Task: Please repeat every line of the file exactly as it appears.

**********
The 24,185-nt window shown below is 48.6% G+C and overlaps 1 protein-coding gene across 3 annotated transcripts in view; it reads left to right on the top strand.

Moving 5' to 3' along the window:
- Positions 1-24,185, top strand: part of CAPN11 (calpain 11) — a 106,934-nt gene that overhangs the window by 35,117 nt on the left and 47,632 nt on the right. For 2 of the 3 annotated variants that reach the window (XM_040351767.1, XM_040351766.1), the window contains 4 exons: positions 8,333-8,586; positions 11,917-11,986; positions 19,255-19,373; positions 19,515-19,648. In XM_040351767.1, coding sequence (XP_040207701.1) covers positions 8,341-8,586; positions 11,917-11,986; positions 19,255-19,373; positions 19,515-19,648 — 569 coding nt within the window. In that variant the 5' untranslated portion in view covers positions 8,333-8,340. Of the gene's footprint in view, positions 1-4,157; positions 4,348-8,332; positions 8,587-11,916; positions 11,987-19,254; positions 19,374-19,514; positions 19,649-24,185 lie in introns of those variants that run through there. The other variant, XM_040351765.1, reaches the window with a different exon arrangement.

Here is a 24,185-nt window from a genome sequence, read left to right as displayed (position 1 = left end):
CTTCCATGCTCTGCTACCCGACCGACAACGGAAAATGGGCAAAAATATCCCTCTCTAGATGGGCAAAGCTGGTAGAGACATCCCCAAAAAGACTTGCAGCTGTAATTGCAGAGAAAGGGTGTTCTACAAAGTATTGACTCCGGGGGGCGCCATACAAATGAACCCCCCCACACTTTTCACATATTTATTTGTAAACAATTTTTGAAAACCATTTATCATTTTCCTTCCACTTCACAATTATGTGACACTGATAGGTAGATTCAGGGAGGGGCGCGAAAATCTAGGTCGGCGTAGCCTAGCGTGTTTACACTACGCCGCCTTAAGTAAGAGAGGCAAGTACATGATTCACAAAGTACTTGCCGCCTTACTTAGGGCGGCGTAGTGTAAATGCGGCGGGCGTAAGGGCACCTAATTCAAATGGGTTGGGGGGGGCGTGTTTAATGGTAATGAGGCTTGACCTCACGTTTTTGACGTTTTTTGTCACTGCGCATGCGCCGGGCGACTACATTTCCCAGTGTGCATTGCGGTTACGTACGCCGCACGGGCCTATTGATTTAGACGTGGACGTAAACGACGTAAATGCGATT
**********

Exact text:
The 24,185-nt window shown below is 48.6% G+C and overlaps 1 protein-coding gene across 3 annotated transcripts in view; it reads left to right on the top strand.

Moving 5' to 3' along the window:
- Positions 1-24,185, top strand: part of CAPN11 (calpain 11) — a 106,934-nt gene that overhangs the window by 35,117 nt on the left and 47,632 nt on the right. For 2 of the 3 annotated variants that reach the window (XM_040351767.1, XM_040351766.1), the window contains 4 exons: positions 8,333-8,586; positions 11,917-11,986; positions 19,255-19,373; positions 19,515-19,648. In XM_040351767.1, coding sequence (XP_040207701.1) covers positions 8,341-8,586; positions 11,917-11,986; positions 19,255-19,373; positions 19,515-19,648 — 569 coding nt within the window. In that variant the 5' untranslated portion in view covers positions 8,333-8,340. Of the gene's footprint in view, positions 1-4,157; positions 4,348-8,332; positions 8,587-11,916; positions 11,987-19,254; positions 19,374-19,514; positions 19,649-24,185 lie in introns of those variants that run through there. The other variant, XM_040351765.1, reaches the window with a different exon arrangement.

Here is a 24,185-nt window from a genome sequence, read left to right as displayed (position 1 = left end):
CTTCCATGCTCTGCTACCCGACCGACAACGGAAAATGGGCAAAAATATCCCTCTCTAGATGGGCAAAGCTGGTAGAGACATCCCCAAAAAGACTTGCAGCTGTAATTGCAGAGAAAGGGTGTTCTACAAAGTATTGACTCCGGGGGGCGCCATACAAATGAACCCCCCCACACTTTTCACATATTTATTTGTAAACAATTTTTGAAAACCATTTATCATTTTCCTTCCACTTCACAATTATGTGACACTGATAGGTAGATTCAGGGAGGGGCGCGAAAATCTAGGTCGGCGTAGCCTAGCGTGTTTACACTACGCCGCCTTAAGTAAGAGAGGCAAGTACATGATTCACAAAGTACTTGCCGCCTTACTTAGGGCGGCGTAGTGTAAATGCGGCGGGCGTAAGGGCACCTAATTCAAATGGGTTGGGGGGGGCGTGTTTAATGGTAATGAGGCTTGACCTCACGTTTTTGACGTTTTTTGTCACTGCGCATGCGCCGGGCGACTACATTTCCCAGTGTGCATTGCGGTTACGTACGCCGCACGGGCCTATTGATTTAGACGTGGACGTAAACGACGTAAATGCGATT